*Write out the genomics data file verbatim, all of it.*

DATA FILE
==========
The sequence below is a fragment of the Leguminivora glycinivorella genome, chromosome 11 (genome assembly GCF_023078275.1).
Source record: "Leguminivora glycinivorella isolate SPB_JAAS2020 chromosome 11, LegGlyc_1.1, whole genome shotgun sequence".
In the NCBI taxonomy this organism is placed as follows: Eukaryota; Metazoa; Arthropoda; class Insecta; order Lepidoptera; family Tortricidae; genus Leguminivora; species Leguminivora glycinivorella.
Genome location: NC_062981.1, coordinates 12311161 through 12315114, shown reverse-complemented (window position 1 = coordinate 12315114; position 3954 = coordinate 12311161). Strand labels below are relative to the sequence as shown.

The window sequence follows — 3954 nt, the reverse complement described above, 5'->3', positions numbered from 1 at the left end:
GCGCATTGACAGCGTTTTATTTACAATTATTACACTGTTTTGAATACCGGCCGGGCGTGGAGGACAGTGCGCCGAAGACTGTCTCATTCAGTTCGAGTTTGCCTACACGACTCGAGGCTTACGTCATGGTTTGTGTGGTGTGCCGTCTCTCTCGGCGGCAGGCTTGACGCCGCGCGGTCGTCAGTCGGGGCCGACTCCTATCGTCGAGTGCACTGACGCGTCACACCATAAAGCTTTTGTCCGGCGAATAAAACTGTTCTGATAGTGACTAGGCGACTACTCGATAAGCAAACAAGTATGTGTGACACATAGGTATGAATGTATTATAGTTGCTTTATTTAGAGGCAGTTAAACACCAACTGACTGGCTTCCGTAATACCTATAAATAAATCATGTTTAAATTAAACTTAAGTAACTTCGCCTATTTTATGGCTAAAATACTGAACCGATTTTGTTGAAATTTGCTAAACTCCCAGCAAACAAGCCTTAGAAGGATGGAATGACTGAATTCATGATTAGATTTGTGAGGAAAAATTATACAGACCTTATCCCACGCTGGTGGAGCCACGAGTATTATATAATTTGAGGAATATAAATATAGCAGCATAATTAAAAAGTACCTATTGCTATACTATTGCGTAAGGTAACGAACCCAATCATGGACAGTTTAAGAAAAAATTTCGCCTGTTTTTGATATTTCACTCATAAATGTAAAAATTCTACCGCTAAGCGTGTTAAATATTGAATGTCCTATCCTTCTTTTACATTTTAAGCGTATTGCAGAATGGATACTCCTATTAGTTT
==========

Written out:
The sequence below is a fragment of the Leguminivora glycinivorella genome, chromosome 11 (genome assembly GCF_023078275.1).
Source record: "Leguminivora glycinivorella isolate SPB_JAAS2020 chromosome 11, LegGlyc_1.1, whole genome shotgun sequence".
In the NCBI taxonomy this organism is placed as follows: Eukaryota; Metazoa; Arthropoda; class Insecta; order Lepidoptera; family Tortricidae; genus Leguminivora; species Leguminivora glycinivorella.
Genome location: NC_062981.1, coordinates 12311161 through 12315114, shown reverse-complemented (window position 1 = coordinate 12315114; position 3954 = coordinate 12311161). Strand labels below are relative to the sequence as shown.

The window sequence follows — 3954 nt, the reverse complement described above, 5'->3', positions numbered from 1 at the left end:
GCGCATTGACAGCGTTTTATTTACAATTATTACACTGTTTTGAATACCGGCCGGGCGTGGAGGACAGTGCGCCGAAGACTGTCTCATTCAGTTCGAGTTTGCCTACACGACTCGAGGCTTACGTCATGGTTTGTGTGGTGTGCCGTCTCTCTCGGCGGCAGGCTTGACGCCGCGCGGTCGTCAGTCGGGGCCGACTCCTATCGTCGAGTGCACTGACGCGTCACACCATAAAGCTTTTGTCCGGCGAATAAAACTGTTCTGATAGTGACTAGGCGACTACTCGATAAGCAAACAAGTATGTGTGACACATAGGTATGAATGTATTATAGTTGCTTTATTTAGAGGCAGTTAAACACCAACTGACTGGCTTCCGTAATACCTATAAATAAATCATGTTTAAATTAAACTTAAGTAACTTCGCCTATTTTATGGCTAAAATACTGAACCGATTTTGTTGAAATTTGCTAAACTCCCAGCAAACAAGCCTTAGAAGGATGGAATGACTGAATTCATGATTAGATTTGTGAGGAAAAATTATACAGACCTTATCCCACGCTGGTGGAGCCACGAGTATTATATAATTTGAGGAATATAAATATAGCAGCATAATTAAAAAGTACCTATTGCTATACTATTGCGTAAGGTAACGAACCCAATCATGGACAGTTTAAGAAAAAATTTCGCCTGTTTTTGATATTTCACTCATAAATGTAAAAATTCTACCGCTAAGCGTGTTAAATATTGAATGTCCTATCCTTCTTTTACATTTTAAGCGTATTGCAGAATGGATACTCCTATTAGTTT